Some of the key advocates behind Vermont’s blockchain bill passed last session, creating a favorable regulatory environment for blockchain-based businesses, have started a commercial association to better position the state as being friendly to the emerging technology.
A group called the Vermont Distributed Ledger Governance Association, or DLGA, announced Monday that it had formed in Burlington to help promote the industry and develop best practices.
Entrepreneur John Burton, chairman of the DLGA’s board, said the group is loosely modeled after the state’s Captive Insurance Association, which has helped position Vermont as a popular site for captive insurance headquarters, which employ some 500 people in Vermont.
“It can help all of us in Vermont,” Burton said of the blockchain industry, which creates mainly software jobs. “Anything we can do to put the state on the map for something besides maple syrup and skiing is great.”
Blockchain is best known as the technology underlying cryptocurrencies such as bitcoin. But more generally it’s a decentralized system of record-keeping used by businesses around the world — from banking and insurance to media distribution and supply chain monitoring.
Through the system, transactions and data are recorded in a chain of “blocks” across a network of computers, with many computers deployed to verify that the data being recorded is unchanged. The distributed “ledger” of transactions is often public and secured using cryptography. Because of its decentralized nature, experts say the information on these ledgers is hard — if not impossible — to hack or change, unlike records kept in a single database.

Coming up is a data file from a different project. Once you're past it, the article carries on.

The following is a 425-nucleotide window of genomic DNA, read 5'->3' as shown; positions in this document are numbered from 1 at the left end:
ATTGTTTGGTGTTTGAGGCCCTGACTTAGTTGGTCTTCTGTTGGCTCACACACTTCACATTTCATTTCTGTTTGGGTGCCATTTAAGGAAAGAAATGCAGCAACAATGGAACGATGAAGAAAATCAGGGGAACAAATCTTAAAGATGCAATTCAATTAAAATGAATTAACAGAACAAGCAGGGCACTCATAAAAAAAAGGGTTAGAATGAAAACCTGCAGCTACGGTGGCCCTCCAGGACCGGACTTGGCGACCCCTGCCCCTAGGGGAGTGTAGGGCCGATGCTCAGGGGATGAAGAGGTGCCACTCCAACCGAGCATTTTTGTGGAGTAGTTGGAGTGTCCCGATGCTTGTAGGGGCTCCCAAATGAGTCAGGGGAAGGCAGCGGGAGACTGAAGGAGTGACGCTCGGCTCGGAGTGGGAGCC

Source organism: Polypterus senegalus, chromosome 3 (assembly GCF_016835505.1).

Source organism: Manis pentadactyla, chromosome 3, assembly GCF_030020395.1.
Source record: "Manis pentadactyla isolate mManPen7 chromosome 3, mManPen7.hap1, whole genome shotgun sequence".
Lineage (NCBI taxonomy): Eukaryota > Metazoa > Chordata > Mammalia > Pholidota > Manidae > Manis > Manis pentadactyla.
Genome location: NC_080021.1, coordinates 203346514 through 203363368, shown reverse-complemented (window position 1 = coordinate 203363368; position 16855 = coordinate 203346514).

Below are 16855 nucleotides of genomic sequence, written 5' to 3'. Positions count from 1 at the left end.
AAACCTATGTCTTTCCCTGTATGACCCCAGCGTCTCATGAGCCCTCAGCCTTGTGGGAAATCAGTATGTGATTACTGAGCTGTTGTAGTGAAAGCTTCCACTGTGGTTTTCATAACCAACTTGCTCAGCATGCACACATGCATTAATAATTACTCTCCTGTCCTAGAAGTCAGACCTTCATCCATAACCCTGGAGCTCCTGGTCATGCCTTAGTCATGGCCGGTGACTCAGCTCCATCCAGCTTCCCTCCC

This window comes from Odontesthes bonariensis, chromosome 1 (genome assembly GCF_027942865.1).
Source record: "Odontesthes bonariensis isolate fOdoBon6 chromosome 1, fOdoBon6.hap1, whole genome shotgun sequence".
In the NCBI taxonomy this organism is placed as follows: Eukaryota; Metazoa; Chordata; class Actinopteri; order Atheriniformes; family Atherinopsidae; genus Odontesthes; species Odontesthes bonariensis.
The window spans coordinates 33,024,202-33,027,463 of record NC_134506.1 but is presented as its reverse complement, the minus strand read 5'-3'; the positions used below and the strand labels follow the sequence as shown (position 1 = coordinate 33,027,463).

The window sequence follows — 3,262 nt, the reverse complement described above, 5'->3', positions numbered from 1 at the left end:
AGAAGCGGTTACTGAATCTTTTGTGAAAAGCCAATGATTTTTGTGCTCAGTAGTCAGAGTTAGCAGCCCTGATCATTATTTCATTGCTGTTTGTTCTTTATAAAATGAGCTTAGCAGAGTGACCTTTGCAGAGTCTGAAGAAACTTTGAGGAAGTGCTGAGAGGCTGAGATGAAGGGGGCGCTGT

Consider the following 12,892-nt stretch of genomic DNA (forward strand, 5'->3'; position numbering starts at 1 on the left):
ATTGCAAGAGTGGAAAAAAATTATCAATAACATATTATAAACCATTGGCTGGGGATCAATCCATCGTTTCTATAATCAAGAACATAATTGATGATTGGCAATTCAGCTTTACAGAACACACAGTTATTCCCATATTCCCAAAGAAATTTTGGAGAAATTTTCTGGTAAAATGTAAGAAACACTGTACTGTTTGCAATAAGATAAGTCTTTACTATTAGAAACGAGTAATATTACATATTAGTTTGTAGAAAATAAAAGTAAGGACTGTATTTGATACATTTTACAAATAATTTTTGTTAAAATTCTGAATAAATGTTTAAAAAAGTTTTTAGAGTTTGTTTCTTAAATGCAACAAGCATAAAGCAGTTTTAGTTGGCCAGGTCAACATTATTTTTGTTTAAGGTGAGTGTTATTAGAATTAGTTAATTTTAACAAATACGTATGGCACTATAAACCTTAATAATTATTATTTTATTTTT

This year, the San Francisco company Propy set up pilot projects in South Burlington and Hubbardton to test blockchain as a way to record property transactions, Burton said. Propy is a website and app that allows real estate investors to buy properties anywhere in the world using any currency, including bitcoin, and then have the transactions recorded remotely through blockchain, according to the company’s website.
Propy chose Vermont as a place to test its technology because the state has responsive government officials and favorable laws, Burton said. He said the company will pilot its technology in Burlington next.
“It’s highly reliable and easy and cheap,” Burton said. “That is one example of one industry starting to use Vermont as a way to test this in the wild. We’re willing, we’re interested, we’re innovative; the laws are tilting in their favor.”
Burton was referring to legislation that Gov. Phil Scott signed into law earlier this year that aims to make Vermont a hotspot for blockchain technology and companies that want to use it. The law, which took effect in July, creates a new type of business entity, “blockchain-based limited liability companies,” for entrepreneurs and companies who want to prioritize and create custom governance structures tailored to the technology.
Burton said it’s not yet clear how many blockchain companies are operating in Vermont. That’s one of the things he’s trying to find out as the association establishes itself.
The association is working closely with state officials, Burton said. Also on Monday, Vermont’s Attorney General’s Office announced that four state agencies had established a working group to study blockchain’s opportunities. The group includes the AG’s office, the Secretary of State’s office, the Department of Financial Regulation, and the Agency of Commerce and Community Development.
Other states including Wyoming and Arizona have recently passed laws to carve out a legal framework for blockchain technology.
Burton recently sold the technology business he had operated for 30 years in South Burlington, NPI Technology Management, and is devoting his retirement to promoting Vermont to blockchain companies.
“They are clean high-paying jobs and goodness knows we need more people and more jobs,” he said. “It fits right in Vermont’s sweet spot in terms of job growth. The captive insurance did the same thing, and it’s huge.”